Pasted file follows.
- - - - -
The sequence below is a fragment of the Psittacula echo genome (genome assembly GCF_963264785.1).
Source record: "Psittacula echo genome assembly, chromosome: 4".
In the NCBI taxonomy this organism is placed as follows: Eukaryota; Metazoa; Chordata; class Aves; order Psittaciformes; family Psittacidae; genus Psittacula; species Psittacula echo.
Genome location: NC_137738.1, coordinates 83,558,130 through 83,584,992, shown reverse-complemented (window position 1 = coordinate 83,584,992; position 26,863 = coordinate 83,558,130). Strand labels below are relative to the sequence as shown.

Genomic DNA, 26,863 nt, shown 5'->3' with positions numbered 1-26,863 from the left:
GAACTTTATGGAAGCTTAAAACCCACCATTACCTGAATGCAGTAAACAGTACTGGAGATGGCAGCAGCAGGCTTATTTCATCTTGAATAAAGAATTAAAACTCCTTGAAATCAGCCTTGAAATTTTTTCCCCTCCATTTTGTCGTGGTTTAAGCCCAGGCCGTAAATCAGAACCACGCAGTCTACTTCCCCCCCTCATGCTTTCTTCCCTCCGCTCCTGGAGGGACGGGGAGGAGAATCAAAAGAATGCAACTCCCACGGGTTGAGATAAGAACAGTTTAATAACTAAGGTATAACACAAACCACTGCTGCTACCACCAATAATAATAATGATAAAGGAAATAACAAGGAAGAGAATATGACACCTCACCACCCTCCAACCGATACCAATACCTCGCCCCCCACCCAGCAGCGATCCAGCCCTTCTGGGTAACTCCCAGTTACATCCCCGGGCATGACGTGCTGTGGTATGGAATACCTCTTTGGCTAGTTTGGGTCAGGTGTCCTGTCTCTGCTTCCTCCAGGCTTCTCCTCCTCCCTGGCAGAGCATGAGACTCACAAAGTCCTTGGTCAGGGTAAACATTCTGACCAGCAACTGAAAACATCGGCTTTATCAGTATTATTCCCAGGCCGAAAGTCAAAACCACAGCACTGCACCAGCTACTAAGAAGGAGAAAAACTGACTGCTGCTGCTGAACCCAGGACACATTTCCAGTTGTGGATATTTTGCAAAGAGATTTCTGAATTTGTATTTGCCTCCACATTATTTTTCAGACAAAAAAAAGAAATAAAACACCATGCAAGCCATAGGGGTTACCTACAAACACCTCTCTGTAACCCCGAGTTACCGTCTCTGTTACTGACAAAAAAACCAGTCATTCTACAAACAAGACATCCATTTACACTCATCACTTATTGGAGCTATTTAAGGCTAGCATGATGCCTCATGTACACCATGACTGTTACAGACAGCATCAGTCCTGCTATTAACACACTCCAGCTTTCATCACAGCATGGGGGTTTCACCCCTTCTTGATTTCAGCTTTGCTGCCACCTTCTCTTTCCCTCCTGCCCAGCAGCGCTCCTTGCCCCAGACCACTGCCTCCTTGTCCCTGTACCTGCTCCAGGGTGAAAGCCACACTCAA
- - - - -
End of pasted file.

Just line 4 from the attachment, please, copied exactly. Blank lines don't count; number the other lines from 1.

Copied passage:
Genome location: NC_137738.1, coordinates 83,558,130 through 83,584,992, shown reverse-complemented (window position 1 = coordinate 83,584,992; position 26,863 = coordinate 83,558,130). Strand labels below are relative to the sequence as shown.